Caritas, or How I Learned to Stop Hating and Love the Ponzi

Cas Piancey
7 min readOct 15, 2019
Ioan Stoica, the creator of Caritas

There are too many financial frauds pockmarking history to ever discover them all. But some frauds are greater than others, both in scope and the trickery involved to bring in investors. This is why Caritas is such a beautiful example of what I’m terming a “Pure Ponzi.”

A Hiztory Lesson

If you know what a Ponzi scheme is, you likely know who Charles Ponzi was. Charles’ story is a sad and funny one, because what he stumbled upon was a rare and genuine arbitrage opportunity. Though the logistics are difficult to explain (and ultimately would have proven impossible to carry out), he quit his job and ran with it. What he discovered was far more valuable than actual arbitrage: it was “arbitrage.”

Trust me

Charles knew better than to seek out his fortune alone. He set up a stock company, got investors, and then created “arbitrage.” His arbitrage was explained via three basic, nonsensical words, “international reply coupons.” No one uses these today, and the mechanics underlying his supposed arbitrage could be dismantled with enough questions, but few in the public realized this. As investors piled up, more investors came knocking, and soon they were flooding his office, essentially begging him to take their cash. With enough income to pay investors the insane rates he’d initially promised, he was able to acquire more investors. And therein lies the scam.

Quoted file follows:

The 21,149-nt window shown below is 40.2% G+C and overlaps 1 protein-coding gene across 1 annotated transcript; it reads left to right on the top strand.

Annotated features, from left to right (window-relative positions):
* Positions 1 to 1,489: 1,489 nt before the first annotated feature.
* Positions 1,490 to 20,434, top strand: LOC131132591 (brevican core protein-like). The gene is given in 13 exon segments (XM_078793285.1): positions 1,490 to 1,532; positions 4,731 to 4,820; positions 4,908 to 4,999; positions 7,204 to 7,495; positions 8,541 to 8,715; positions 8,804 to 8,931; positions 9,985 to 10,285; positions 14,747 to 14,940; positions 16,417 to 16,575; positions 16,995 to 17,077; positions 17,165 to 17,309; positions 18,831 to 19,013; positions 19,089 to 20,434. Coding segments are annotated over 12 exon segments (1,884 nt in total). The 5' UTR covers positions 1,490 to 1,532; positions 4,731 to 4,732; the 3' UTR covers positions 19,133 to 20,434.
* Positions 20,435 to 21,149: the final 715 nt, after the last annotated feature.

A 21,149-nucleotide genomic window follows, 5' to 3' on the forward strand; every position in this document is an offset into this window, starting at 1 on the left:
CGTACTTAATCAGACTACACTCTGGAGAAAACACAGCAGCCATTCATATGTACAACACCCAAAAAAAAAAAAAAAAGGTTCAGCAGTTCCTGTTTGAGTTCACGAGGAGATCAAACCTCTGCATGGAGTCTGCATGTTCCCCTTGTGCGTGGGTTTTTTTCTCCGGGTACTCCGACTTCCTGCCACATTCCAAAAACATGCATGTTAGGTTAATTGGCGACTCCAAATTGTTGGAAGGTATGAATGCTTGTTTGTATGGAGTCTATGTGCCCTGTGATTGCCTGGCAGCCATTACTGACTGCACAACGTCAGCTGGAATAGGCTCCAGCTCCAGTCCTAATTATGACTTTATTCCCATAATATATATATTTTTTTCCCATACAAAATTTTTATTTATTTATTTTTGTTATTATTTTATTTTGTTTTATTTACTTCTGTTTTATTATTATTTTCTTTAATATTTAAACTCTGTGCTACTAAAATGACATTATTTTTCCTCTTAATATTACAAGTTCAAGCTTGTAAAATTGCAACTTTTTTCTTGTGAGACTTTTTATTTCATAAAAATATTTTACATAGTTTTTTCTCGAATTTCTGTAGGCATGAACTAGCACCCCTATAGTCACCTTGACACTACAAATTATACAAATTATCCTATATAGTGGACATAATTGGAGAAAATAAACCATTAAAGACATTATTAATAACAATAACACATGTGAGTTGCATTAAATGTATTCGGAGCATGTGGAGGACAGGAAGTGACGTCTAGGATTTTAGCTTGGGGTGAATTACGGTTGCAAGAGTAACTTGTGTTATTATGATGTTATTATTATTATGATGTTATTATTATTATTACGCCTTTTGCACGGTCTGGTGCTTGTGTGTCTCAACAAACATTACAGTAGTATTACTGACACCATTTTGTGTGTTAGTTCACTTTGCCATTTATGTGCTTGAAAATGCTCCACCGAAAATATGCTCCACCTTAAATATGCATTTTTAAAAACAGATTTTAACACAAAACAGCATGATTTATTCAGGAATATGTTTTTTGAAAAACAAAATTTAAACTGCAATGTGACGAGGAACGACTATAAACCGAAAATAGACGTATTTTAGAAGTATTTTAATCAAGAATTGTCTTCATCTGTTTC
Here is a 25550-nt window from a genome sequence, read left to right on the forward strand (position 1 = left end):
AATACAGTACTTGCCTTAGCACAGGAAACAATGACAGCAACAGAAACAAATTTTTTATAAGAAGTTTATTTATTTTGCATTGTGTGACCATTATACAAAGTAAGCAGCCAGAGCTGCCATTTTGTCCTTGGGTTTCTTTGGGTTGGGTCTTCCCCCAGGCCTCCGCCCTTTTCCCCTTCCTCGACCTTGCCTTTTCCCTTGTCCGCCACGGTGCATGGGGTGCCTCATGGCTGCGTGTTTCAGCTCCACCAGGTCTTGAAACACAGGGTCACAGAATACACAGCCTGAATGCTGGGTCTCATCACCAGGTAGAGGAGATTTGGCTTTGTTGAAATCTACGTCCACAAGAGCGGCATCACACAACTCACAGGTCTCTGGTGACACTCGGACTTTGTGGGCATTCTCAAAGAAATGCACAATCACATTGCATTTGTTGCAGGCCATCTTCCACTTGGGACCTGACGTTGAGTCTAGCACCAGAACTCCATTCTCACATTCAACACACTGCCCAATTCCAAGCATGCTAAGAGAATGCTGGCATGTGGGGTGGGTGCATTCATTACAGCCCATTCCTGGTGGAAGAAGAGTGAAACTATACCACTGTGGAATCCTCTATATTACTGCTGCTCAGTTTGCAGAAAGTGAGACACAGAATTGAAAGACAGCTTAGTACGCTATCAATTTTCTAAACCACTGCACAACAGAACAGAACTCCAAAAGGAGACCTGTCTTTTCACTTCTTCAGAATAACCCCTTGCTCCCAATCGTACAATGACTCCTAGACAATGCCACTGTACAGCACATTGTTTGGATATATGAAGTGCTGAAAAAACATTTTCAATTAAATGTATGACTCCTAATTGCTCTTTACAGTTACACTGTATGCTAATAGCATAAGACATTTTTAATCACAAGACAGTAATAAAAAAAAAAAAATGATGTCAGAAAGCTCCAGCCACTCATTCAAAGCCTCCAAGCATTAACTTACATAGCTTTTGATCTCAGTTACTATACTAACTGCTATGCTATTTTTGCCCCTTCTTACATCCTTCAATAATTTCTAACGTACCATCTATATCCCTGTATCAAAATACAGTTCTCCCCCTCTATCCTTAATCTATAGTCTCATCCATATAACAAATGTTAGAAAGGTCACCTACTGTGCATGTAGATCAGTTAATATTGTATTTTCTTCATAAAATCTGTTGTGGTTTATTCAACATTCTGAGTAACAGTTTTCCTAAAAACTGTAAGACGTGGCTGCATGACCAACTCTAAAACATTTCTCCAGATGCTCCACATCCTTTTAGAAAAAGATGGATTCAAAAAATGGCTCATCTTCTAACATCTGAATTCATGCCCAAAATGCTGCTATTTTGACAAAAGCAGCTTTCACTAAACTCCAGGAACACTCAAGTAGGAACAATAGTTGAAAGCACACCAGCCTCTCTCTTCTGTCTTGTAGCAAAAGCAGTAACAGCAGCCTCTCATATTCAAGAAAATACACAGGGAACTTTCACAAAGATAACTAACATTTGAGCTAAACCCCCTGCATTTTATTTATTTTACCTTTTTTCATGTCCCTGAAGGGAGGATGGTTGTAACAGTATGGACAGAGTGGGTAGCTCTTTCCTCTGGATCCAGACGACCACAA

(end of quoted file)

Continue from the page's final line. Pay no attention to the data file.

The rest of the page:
What Ponzi performed excellently was presenting a misunderstood product to unsuspecting individuals who thought his ideas gave an air of financial confidence and wizardy. The product was real, even the arbitrage was “technically” real, but Ponzi did nothing except collect and redistribute.

Purifying the Ponzi

Seventy-two years after Ponzi’s Scheme, in 1992, Ioan Stoica is fabricating his own Ponzi in the ashes of Nicolae Ceaușescu’s failed communist Romanian state. With the collapse of the oppressive regime in Romania comes a strong sense of optimism and freedom: the Romanian people have released the shackles of a 20+ year dictatorship and are ready for the benefits.

Unfortunately, these benefits are few and far between. The Romanian economy takes a turn for the worse (with perceived instability and high inflation).

High inflation, combined with increasing unemployment, lower GDP per capita, and political insecurity is a recipe for disaster. (image courtesy of Wikipedia)

These conditions create a perfect breeding ground for financial fraud. Enter Caritas.

It’s extravagantly plain: a “mutual-aid game designed to help needy Romanians weather the transition”¹ to democracy, promising to, “multiply depositors’ funds in eight months.”¹ There’s no explanation as to how those returns will materialize. There’s no capital, no fame, no plan. Caritas is nothing — the product is the promise.

The Pure Ponzi. The Purest of Ponzis.

A newspaper clipping showing depositors who received a return of 800% or more. Many of these people would take the full return and immediately reinvest it into Caritas.

DeMoCrAcY iS aWeSoMe